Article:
We're the best of friends 
Insisting that the world keep turning our way 
And our way 
Is on the road again

8 comments:

Jamie McGinnis said...

I'm so happy you got to see your dad a few more times - what a great gift <3

big mamabird said...

Such lovely experiences. I would never question the special gifts we are sometimes blessed with for what do i know of all the mysteries that are...

TH said...

Beautiful.

Lisa said...

Washing your dad's hands in his last hours struck me. I can picture you doing it, and the love and grief that must have passed between you. I felt so helpless in my dad's last days. He had come to such a primal place. Unable to move or see or speak, maybe not even hear. All that was left was to comfort him physically. I massaged his scalp, put balm on his lips, lotioned his hands and arms, moistened his mouth, moved pillows and blankets to cradle him. Told him it was okay to go because we would take care of each other. I don't know which makes me sadder, the last memory of him alive or the first sight of him gone. I miss him so much, but I don't know if I could handle seeing him in a dream just yet. I'm so glad you have the comfort of his visits. I hope they stay vivid in your mind until you see him again. Hugs to you during these hard days.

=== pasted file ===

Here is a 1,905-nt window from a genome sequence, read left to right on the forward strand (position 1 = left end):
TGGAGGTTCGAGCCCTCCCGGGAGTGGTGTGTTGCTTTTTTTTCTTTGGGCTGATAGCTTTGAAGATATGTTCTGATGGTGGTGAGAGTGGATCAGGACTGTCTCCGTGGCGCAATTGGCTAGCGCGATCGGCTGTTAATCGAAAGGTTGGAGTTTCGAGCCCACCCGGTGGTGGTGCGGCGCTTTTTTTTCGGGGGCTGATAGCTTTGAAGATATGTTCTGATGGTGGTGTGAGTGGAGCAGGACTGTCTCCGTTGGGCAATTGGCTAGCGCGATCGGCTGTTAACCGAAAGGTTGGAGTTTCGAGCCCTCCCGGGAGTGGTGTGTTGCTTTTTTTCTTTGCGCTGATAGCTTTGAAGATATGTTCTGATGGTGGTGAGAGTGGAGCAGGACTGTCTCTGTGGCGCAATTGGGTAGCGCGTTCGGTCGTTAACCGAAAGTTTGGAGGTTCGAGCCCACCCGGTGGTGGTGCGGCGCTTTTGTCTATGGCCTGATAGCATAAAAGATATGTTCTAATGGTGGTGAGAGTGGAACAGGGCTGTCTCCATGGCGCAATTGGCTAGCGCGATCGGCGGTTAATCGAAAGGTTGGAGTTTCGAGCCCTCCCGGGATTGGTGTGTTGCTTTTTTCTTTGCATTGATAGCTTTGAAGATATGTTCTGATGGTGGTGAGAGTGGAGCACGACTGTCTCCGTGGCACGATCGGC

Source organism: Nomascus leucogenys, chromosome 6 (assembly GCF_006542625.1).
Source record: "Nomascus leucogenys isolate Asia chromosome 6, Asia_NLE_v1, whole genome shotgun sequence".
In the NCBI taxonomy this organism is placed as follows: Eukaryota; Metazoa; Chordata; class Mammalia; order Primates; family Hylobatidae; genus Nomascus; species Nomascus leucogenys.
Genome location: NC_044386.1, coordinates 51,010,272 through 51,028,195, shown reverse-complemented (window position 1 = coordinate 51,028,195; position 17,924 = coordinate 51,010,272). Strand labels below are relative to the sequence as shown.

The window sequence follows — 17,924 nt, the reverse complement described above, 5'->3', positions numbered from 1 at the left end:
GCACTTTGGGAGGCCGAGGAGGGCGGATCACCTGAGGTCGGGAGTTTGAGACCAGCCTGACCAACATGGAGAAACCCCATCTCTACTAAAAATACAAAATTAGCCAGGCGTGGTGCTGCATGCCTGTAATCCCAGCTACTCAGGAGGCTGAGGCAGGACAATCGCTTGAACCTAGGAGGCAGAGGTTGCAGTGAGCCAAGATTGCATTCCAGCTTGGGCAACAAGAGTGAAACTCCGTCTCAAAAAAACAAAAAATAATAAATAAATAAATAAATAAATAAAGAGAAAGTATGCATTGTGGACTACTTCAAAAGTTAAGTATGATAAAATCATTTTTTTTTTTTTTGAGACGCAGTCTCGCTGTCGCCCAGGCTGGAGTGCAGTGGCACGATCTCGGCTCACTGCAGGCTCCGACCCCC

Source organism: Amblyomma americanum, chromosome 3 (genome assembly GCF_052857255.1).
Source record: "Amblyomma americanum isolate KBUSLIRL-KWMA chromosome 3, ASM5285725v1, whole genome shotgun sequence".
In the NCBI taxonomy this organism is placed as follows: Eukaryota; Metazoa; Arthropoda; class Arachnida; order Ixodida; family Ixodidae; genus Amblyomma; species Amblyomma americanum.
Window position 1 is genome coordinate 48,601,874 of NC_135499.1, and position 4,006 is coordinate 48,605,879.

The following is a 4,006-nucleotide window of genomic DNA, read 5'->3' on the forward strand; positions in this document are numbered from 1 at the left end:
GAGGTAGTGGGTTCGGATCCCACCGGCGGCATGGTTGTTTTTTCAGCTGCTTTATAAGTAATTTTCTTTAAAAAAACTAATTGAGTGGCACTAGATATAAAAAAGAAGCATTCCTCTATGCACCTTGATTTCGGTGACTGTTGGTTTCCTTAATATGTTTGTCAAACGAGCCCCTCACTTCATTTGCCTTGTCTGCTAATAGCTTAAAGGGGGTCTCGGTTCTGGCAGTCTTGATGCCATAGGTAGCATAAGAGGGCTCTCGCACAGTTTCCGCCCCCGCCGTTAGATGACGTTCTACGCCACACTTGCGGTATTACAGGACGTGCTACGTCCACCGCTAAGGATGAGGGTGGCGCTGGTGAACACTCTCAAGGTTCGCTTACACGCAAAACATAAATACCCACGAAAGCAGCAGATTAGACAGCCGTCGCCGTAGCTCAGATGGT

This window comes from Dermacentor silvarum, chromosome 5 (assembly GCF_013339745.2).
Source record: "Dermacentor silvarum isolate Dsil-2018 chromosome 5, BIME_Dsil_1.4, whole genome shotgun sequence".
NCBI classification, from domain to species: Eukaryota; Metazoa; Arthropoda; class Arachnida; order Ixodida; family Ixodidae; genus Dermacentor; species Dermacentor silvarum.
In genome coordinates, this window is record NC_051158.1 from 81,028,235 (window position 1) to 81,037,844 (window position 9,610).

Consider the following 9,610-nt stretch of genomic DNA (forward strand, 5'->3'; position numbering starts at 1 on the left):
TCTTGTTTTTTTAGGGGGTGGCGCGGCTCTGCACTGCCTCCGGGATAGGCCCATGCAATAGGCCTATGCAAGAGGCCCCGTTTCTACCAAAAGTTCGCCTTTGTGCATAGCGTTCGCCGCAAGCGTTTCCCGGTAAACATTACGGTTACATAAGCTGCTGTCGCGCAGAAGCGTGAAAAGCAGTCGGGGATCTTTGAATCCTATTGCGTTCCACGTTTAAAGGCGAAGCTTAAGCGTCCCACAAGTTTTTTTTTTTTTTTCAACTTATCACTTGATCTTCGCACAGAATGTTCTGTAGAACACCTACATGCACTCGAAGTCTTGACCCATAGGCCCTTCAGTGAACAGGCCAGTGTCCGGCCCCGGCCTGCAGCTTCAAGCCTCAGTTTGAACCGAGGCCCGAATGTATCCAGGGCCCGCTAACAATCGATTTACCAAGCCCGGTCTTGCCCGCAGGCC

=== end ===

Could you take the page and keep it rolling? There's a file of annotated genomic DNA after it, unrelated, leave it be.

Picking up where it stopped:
Anonymous said...